"The minimum wage has never been a living wage, so the government's notion of helping workers is not logical or realistic," Cain once told the Birmingham News. "The best way to create a living wage is to let the marketplace dictate it, not government. With unemployment rates so low, most businesses have to offer more to attract employees anyway."
Congress passed the minimum wage hike pushed by Clinton in 1996, the year Cain took over the National Restaurant Association. Alas, widespread economic calamity did not ensue. While the raise may have appeared to be a loss for businesses, it was largely a victory for Cain's restaurant industry, as the legislation included a significant carve-out for tipped workers.
For years, the federal minimum wage for tipped workers had been set as a percentage of the standard minimum wage, with tips theoretically making up the difference. But with the 1996 legislation, the two wages were decoupled, with the tipped rate set at a flat $2.13 for waiters, waitresses and others who work for gratuity.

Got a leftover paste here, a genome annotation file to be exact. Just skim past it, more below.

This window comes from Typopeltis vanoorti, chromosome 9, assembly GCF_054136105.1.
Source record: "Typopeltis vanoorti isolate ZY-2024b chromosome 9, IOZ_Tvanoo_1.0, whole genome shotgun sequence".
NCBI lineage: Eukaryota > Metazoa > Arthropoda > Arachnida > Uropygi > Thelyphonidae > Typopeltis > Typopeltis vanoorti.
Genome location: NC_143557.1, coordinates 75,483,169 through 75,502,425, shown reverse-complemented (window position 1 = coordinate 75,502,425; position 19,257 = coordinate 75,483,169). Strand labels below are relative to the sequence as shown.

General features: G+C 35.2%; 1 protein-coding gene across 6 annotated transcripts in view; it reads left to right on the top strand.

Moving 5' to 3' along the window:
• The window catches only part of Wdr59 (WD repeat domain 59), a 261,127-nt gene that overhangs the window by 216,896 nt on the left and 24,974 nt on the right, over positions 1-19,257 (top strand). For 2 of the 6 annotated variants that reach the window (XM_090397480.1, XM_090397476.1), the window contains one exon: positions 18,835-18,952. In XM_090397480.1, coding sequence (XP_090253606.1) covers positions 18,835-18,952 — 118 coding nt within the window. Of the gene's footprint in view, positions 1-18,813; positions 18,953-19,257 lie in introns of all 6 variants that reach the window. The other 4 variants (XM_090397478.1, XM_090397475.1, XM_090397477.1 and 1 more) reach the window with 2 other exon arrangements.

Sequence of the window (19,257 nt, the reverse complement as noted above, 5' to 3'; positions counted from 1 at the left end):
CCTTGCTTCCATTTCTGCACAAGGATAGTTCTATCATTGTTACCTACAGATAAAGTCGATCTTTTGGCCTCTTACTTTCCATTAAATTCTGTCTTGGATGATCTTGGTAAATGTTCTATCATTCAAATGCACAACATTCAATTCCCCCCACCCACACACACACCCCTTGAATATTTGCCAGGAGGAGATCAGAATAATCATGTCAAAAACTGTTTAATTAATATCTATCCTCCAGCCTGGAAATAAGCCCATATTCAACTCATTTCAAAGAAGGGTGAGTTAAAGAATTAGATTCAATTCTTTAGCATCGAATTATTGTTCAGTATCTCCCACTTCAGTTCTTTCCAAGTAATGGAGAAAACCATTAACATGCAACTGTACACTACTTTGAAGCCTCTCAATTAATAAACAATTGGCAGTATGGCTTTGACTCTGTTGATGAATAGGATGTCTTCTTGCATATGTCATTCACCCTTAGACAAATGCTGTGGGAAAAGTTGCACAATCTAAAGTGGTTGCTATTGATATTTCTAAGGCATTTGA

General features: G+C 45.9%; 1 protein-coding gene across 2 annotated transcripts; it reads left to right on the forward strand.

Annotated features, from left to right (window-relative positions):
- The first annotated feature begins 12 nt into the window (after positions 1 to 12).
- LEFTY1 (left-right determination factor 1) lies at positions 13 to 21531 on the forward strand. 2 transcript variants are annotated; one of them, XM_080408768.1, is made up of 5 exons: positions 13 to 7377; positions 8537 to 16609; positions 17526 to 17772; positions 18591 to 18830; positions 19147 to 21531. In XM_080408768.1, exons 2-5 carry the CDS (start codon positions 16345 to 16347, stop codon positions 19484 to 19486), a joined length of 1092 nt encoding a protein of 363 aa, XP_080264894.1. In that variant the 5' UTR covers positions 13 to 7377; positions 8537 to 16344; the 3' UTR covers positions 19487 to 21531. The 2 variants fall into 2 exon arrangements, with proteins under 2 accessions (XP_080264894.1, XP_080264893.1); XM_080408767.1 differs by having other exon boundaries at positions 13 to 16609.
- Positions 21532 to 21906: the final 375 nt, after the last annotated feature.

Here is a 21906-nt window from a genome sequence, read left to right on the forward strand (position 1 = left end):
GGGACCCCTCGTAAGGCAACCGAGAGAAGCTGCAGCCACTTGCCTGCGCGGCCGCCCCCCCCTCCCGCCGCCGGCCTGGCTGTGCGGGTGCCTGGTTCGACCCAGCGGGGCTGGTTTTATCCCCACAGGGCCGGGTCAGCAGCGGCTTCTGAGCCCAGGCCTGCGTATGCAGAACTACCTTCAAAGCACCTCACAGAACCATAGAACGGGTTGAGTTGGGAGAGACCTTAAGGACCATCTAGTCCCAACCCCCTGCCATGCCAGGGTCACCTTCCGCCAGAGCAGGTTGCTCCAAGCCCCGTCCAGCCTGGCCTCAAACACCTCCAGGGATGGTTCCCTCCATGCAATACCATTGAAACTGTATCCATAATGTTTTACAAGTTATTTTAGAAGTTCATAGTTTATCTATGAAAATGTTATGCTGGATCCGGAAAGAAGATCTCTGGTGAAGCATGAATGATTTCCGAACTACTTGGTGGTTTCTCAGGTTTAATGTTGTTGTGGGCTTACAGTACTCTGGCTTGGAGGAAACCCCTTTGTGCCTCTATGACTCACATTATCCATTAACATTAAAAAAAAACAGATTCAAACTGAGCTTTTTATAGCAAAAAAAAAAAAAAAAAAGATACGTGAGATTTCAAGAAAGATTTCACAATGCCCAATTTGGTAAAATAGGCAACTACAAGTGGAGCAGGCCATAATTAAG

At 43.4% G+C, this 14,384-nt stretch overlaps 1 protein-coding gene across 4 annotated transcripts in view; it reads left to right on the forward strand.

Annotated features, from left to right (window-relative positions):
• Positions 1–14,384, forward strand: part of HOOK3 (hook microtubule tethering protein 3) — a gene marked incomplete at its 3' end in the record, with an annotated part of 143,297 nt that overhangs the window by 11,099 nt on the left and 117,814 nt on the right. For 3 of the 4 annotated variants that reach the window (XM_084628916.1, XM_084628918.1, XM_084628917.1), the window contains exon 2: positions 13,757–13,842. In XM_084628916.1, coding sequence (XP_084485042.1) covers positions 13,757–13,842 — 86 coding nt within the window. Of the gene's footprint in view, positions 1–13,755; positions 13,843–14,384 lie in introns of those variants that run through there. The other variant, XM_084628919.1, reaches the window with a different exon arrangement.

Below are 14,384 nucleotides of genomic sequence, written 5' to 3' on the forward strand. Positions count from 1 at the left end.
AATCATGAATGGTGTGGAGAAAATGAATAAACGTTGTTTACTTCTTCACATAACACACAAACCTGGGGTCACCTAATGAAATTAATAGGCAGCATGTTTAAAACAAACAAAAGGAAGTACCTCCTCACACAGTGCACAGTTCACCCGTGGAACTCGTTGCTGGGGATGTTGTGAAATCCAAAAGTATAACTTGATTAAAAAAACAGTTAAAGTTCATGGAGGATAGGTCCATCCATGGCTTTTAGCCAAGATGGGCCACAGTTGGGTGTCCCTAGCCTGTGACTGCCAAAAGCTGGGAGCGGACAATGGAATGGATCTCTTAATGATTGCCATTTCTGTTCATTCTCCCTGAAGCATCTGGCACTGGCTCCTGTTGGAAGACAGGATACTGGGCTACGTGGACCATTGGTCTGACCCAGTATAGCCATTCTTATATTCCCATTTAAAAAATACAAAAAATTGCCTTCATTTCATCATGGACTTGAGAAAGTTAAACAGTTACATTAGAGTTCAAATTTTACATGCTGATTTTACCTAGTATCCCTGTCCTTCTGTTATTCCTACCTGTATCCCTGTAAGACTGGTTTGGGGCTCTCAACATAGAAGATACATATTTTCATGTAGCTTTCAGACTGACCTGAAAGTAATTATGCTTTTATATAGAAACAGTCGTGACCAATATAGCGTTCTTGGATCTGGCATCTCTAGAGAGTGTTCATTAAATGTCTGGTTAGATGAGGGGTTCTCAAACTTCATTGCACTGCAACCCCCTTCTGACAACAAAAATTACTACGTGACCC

Fifteen years later, the federal rate for tipped workers still has not budged, even as the base wage for all other industries has been raised several times. The low minimum may not mean much to a waiter being tipped at a high-end city bistro, but it could make a big difference to someone working at, say, a Waffle House in Kansas. For low-wage worker advocates, the 1996 carve-out is still viewed as a pivotal -- and deeply problematic -- moment in the 73-year history of the minimum wage.
"It seems like an obscure, technical issue," says Paul Sonn, legal co-director of the National Employment Law Project Action Fund, which advocates for a higher minimum wage. "But tipped workers across America would be getting more money if the rate had kept pace" with the standard minimum.
Although many states have raised their rates for tipped workers, some states still have not, leaving the federal rate to prevail. According to Sonn, some businesses outside the restaurant industry appear to deliberately put certain workers on tipped employment so that they can pay them less.